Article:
A Look At The New Cleaning Technology Hong Kong Airport Is Using

Hong Kong’s Airport Authority is applying “the latest disinfection technologies” in its efforts to combat COVID-19. According to a press release issued last week, this will include the application of chemical treatments as well as the use of cleaning robots. Hong Kong International Airport (HKIA) has probably never been cleaner than it is today.

Disinfection channels, antimicrobial coating and autonomous cleaning robots”, these are among the various methods of passenger protection being employed at Hong Kong International Airport (HKIA) to protect passengers and airport staff from COVID-19.

“The safety and wellbeing of airport staff and passengers are always our first priority. Although air traffic has been impacted by the pandemic, the AA spares no effort in ensuring that the airport is a safe environment for all users. We will continue to look into new measures to enhance our cleaning and disinfection work.” -Steven Yiu, Deputy Director, Service Delivery of the AAAdvertisement:

interesting reading:  Chinese Chipmaker Signs $7.6 Billion Investment Deal To Enhance Semiconductor Output

What You Have to Eat in Hong Kong

Hard work meets new technologies

It won’t be a simple task to treat and clean the world’s 8th busiest airport. However, Hong Kong’s Airport Authority is up to the challenge as it aims to reassure the traveling public as well as airport and airline employees. In addition to an army of workers meticulously treating surfaces throughout the airport, some new technologies will be introduced in the process.

“CLeanTech” is being introduced to the terminal – a world-first for airports. HKIA calls it “a full-body disinfection channel facility” and is now running it as a trial in live operations. The following are some of the key aspects of CLeanTech:

  • A temperature check is conducted before entering an enclosed channel.
  • This is followed by a 40-second disinfection and sanitizing procedure.
  • The interior surface of the channel is equipped with an antimicrobial coating which can remotely kill virus and bacteria on the body and on clothing using a “photocatalyst” and “nano needles.”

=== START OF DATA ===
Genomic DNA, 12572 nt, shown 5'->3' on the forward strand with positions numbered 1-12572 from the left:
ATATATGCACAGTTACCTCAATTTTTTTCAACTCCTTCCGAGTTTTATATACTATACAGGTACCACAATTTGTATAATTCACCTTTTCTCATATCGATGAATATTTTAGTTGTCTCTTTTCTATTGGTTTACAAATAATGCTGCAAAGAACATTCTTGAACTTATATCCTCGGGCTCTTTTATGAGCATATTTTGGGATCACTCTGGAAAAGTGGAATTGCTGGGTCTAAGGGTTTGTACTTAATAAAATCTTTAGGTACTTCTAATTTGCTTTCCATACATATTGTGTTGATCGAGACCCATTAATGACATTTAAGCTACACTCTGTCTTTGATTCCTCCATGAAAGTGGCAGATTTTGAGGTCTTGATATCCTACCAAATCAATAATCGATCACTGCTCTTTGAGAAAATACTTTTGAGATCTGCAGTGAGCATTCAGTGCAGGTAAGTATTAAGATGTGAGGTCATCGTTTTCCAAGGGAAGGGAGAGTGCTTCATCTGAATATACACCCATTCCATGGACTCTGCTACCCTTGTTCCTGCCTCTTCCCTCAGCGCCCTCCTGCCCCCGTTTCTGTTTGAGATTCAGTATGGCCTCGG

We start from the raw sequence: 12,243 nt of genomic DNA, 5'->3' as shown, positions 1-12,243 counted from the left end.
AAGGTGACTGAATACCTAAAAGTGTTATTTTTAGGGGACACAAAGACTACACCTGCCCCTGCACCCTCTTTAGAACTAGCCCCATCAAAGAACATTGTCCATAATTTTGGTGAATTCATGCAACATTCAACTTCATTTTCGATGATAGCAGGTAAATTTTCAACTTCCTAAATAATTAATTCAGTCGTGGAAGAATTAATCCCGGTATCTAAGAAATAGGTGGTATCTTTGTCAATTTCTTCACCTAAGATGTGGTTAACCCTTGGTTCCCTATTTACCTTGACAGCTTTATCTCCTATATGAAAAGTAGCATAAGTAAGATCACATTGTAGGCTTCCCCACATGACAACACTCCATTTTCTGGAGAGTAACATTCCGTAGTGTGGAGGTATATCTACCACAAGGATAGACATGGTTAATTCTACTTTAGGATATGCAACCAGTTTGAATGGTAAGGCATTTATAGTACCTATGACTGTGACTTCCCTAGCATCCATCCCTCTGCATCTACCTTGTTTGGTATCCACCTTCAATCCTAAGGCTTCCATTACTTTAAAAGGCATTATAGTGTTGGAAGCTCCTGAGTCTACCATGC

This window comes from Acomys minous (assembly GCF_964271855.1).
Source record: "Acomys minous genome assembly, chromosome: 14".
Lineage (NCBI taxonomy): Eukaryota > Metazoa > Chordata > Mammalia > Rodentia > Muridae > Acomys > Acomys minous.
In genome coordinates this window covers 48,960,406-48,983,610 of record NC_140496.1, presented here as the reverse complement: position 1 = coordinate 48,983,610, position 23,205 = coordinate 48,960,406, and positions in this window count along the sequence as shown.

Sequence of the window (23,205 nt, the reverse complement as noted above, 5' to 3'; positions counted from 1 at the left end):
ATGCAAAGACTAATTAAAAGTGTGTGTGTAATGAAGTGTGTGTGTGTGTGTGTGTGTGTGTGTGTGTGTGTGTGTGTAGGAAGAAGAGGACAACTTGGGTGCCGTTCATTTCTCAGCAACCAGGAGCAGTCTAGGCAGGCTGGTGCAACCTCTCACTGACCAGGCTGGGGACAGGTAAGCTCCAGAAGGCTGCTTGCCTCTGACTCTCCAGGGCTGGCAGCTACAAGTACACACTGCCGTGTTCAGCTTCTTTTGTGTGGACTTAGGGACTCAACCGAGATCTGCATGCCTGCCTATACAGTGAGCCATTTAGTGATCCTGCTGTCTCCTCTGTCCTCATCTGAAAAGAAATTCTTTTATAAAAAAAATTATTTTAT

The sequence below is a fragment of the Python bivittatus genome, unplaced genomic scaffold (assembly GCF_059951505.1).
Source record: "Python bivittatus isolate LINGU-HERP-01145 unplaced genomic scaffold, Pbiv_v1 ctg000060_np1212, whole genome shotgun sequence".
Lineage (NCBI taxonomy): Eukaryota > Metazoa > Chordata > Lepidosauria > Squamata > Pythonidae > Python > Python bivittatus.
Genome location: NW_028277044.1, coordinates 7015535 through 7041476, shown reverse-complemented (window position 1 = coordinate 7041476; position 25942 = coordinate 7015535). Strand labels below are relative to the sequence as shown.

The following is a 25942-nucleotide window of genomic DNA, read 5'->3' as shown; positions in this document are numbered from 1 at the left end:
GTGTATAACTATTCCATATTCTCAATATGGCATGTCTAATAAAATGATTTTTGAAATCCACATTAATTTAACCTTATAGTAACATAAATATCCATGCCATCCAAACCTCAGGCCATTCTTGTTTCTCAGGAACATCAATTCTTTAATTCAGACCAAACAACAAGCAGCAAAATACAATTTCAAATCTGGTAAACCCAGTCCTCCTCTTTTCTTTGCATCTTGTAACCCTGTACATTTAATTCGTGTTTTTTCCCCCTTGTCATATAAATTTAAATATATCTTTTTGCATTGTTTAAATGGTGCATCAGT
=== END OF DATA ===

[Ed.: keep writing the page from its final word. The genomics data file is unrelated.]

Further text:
• Sanitizing spray is also applied for instant disinfection.
  • The channel is kept under negative pressure to prevent cross-contamination between the outside and inside environment.
interesting reading:  LG And Samsung To Stop Supplying Smartphone Displays To Huawei

CLeanTech isn’t the only high-tech equipment in use. In fact, cleaning robots are also deployed to “ensure thorough disinfection of public areas and passenger facilities in HKIA”. Known as an Intelligent Sterilization Robot, the machine is equipped with ultraviolet light sterilizer and air sterilizer. It is being deployed round-the-clock in public toilets and key operating areas in the terminal building, autonomously sterilizing up to 99.99% of bacteria in its vicinity, including both the air and object surfaces.Advertisement:

Covering virtually every surface by hand

HKIA is also trialing the application of an antimicrobial coating at all passenger facilities. This invisible coating will destroy germs, bacteria and viruses that may exist on high-touch surfaces in the terminal. This includes:

  • Handles and seats of Automated People Movers and passenger buses
  • Smart check-in kiosks and check-in counters
  • Toilets
  • Seating areas in the terminal
  • Baggage trolleys
  • Elevator buttons and more
interesting reading:  China Unlikely Approve "Dirty And Unfair" TikTok Deal

Based on the results of this month-long trial, Hong Kong’s Airport Authority will evaluate and consider further implementation of this procedure as a long term disinfection measure.

Conclusion

Considering most airports around the world only used regular industrial cleaning products prior to COVID-19, these efforts will likely be a huge improvement to previous processes. This combined with a more common tendency towards wearing face masks and maintaining social distance will likely ensure that any kind of infection doesn’t spread as fast as it once could have.

Originally Publish at: https://simpleflying.com/

Leave a Reply

Your email address will not be published. Required fields are marked *

Captcha loading...